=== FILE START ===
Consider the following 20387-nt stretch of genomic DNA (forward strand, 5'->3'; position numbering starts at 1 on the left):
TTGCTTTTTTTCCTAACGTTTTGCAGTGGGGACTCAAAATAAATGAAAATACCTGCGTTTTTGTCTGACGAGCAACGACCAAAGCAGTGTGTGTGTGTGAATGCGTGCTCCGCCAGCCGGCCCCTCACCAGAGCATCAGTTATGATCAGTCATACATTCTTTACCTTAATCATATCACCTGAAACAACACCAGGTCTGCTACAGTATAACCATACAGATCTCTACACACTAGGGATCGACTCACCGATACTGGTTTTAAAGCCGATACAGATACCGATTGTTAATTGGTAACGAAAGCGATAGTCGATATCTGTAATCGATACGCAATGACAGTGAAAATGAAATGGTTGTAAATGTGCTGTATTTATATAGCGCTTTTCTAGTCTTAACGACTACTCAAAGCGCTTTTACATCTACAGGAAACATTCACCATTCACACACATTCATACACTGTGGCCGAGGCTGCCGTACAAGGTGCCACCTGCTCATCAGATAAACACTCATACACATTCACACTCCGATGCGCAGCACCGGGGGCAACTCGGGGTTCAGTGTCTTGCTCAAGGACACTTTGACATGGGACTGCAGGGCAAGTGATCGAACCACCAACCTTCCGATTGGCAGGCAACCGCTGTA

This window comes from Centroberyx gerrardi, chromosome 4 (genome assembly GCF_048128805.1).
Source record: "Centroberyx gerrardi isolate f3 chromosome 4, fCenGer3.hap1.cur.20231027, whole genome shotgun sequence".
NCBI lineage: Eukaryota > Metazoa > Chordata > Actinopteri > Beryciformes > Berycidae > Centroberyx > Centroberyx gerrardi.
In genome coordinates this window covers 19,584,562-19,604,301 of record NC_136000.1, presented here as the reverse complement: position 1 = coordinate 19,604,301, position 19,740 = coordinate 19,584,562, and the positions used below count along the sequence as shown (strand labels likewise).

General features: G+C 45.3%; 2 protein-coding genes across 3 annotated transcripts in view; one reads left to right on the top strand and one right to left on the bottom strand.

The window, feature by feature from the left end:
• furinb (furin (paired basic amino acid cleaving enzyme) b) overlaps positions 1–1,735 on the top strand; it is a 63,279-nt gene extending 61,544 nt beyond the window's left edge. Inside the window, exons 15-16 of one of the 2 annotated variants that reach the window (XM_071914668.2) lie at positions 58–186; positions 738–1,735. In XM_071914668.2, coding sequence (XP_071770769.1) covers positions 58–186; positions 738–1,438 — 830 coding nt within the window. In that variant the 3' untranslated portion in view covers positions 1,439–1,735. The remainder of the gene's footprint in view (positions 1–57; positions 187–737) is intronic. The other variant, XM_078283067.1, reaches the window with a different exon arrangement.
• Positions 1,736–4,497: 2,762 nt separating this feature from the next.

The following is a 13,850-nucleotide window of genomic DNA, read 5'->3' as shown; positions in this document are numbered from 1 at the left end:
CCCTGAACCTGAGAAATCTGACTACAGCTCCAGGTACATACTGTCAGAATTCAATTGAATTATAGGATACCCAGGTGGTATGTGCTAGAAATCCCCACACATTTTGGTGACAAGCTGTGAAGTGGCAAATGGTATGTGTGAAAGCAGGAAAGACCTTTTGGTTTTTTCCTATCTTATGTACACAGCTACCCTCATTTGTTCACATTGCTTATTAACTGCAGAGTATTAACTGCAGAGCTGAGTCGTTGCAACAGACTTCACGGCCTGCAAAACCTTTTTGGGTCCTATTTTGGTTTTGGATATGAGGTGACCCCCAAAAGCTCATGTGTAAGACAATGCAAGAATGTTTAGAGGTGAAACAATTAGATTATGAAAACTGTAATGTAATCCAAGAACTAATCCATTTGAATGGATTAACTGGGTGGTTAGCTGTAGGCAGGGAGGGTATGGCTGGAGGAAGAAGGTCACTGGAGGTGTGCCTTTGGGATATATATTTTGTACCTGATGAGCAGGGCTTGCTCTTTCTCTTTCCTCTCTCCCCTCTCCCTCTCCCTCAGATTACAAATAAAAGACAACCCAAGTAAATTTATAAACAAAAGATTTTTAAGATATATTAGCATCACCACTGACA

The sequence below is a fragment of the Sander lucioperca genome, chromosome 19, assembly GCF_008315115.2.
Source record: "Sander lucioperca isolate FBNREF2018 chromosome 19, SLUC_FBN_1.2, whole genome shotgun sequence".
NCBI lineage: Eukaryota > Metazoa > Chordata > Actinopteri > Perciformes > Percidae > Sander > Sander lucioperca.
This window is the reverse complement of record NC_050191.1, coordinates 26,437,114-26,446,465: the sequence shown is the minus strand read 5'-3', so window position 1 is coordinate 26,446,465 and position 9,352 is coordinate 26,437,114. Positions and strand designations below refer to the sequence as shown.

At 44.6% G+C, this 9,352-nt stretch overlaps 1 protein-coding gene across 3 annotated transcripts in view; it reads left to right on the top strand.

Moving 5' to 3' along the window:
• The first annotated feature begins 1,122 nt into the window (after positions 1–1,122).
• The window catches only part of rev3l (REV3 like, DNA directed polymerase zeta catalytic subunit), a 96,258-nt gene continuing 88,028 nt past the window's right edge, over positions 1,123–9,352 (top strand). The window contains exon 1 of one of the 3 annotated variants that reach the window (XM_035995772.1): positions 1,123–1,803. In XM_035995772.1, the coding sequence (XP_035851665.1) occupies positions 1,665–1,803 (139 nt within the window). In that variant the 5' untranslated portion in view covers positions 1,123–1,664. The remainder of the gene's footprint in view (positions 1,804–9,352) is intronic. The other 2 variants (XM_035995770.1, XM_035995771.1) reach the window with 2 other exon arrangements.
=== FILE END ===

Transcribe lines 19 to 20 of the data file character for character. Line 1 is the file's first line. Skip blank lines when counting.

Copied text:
• The first annotated feature begins 1,122 nt into the window (after positions 1–1,122).
• The window catches only part of rev3l (REV3 like, DNA directed polymerase zeta catalytic subunit), a 96,258-nt gene continuing 88,028 nt past the window's right edge, over positions 1,123–9,352 (top strand). The window contains exon 1 of one of the 3 annotated variants that reach the window (XM_035995772.1): positions 1,123–1,803. In XM_035995772.1, the coding sequence (XP_035851665.1) occupies positions 1,665–1,803 (139 nt within the window). In that variant the 5' untranslated portion in view covers positions 1,123–1,664. The remainder of the gene's footprint in view (positions 1,804–9,352) is intronic. The other 2 variants (XM_035995770.1, XM_035995771.1) reach the window with 2 other exon arrangements.